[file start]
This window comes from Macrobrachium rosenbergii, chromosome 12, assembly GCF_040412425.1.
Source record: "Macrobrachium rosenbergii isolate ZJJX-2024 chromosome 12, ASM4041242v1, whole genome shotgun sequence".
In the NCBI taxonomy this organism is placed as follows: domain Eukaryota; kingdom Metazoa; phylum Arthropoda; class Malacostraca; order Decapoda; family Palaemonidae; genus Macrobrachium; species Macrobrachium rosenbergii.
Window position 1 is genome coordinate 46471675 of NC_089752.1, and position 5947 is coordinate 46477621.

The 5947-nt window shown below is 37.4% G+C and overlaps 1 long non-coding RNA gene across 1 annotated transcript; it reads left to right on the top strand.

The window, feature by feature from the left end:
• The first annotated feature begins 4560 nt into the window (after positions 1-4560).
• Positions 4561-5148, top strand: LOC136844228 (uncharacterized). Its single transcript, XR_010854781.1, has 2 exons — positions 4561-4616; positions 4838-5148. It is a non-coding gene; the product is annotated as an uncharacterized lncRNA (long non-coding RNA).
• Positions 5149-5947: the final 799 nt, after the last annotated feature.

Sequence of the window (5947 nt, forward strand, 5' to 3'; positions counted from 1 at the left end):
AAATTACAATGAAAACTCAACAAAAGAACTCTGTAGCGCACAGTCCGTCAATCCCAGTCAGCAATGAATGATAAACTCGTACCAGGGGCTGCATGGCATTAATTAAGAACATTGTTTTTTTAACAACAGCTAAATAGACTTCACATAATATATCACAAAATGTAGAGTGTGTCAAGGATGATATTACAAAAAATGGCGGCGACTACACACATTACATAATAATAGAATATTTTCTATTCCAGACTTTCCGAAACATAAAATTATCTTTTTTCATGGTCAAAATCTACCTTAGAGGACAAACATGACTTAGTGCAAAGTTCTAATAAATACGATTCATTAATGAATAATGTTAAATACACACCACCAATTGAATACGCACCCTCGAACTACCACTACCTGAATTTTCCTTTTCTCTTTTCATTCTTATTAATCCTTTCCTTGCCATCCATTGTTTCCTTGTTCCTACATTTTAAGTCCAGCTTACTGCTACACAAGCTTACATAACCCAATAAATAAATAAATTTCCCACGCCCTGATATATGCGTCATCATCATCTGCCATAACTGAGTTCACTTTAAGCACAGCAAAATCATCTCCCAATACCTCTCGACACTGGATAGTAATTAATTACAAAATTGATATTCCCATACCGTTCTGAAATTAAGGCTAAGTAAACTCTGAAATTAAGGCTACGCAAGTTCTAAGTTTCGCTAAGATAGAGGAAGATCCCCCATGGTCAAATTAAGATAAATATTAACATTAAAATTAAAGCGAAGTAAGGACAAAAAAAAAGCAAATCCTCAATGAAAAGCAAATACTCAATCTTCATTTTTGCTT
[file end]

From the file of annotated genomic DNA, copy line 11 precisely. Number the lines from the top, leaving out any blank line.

AAATTACAATGAAAACTCAACAAAAGAACTCTGTAGCGCACAGTCCGTCAATCCCAGTCAGCAATGAATGATAAACTCGTACCAGGGGCTGCATGGCATTAATTAAGAACATTGTTTTTTTAACAACAGCTAAATAGACTTCACATAATATATCACAAAATGTAGAGTGTGTCAAGGATGATATTACAAAAAATGGCGGCGACTACACACATTACATAATAATAGAATATTTTCTATTCCAGACTTTCCGAAACATAAAATTATCTTTTTTCATGGTCAAAATCTACCTTAGAGGACAAACATGACTTAGTGCAAAGTTCTAATAAATACGATTCATTAATGAATAATGTTAAATACACACCACCAATTGAATACGCACCCTCGAACTACCACTACCTGAATTTTCCTTTTCTCTTTTCATTCTTATTAATCCTTTCCTTGCCATCCATTGTTTCCTTGTTCCTACATTTTAAGTCCAGCTTACTGCTACACAAGCTTACATAACCCAATAAATAAATAAATTTCCCACGCCCTGATATATGCGTCATCATCATCTGCCATAACTGAGTTCACTTTAAGCACAGCAAAATCATCTCCCAATACCTCTCGACACTGGATAGTAATTAATTACAAAATTGATATTCCCATACCGTTCTGAAATTAAGGCTAAGTAAACTCTGAAATTAAGGCTACGCAAGTTCTAAGTTTCGCTAAGATAGAGGAAGATCCCCCATGGTCAAATTAAGATAAATATTAACATTAAAATTAAAGCGAAGTAAGGACAAAAAAAAAGCAAATCCTCAATGAAAAGCAAATACTCAATCTTCATTTTTGCTT